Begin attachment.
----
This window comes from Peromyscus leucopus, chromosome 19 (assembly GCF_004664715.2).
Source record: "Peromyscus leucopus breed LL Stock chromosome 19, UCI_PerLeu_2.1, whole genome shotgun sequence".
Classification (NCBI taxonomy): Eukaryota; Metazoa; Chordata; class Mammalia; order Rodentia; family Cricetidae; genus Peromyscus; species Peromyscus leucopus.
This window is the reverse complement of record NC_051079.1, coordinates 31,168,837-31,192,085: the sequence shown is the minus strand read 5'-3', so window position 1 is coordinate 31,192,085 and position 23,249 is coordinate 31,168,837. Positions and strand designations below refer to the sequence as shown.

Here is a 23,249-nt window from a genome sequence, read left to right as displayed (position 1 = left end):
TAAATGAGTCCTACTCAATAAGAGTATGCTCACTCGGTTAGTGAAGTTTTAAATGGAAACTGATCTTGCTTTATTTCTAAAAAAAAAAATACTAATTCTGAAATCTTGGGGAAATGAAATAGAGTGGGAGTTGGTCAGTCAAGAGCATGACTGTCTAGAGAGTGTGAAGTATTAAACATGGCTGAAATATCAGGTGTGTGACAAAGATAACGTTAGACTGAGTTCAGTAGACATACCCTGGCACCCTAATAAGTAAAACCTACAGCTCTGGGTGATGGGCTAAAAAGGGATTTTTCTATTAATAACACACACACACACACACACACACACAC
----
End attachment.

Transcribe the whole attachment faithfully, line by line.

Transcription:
This window comes from Peromyscus leucopus, chromosome 19 (assembly GCF_004664715.2).
Source record: "Peromyscus leucopus breed LL Stock chromosome 19, UCI_PerLeu_2.1, whole genome shotgun sequence".
Classification (NCBI taxonomy): Eukaryota; Metazoa; Chordata; class Mammalia; order Rodentia; family Cricetidae; genus Peromyscus; species Peromyscus leucopus.
This window is the reverse complement of record NC_051079.1, coordinates 31,168,837-31,192,085: the sequence shown is the minus strand read 5'-3', so window position 1 is coordinate 31,192,085 and position 23,249 is coordinate 31,168,837. Positions and strand designations below refer to the sequence as shown.

Here is a 23,249-nt window from a genome sequence, read left to right as displayed (position 1 = left end):
TAAATGAGTCCTACTCAATAAGAGTATGCTCACTCGGTTAGTGAAGTTTTAAATGGAAACTGATCTTGCTTTATTTCTAAAAAAAAAAATACTAATTCTGAAATCTTGGGGAAATGAAATAGAGTGGGAGTTGGTCAGTCAAGAGCATGACTGTCTAGAGAGTGTGAAGTATTAAACATGGCTGAAATATCAGGTGTGTGACAAAGATAACGTTAGACTGAGTTCAGTAGACATACCCTGGCACCCTAATAAGTAAAACCTACAGCTCTGGGTGATGGGCTAAAAAGGGATTTTTCTATTAATAACACACACACACACACACACACACACAC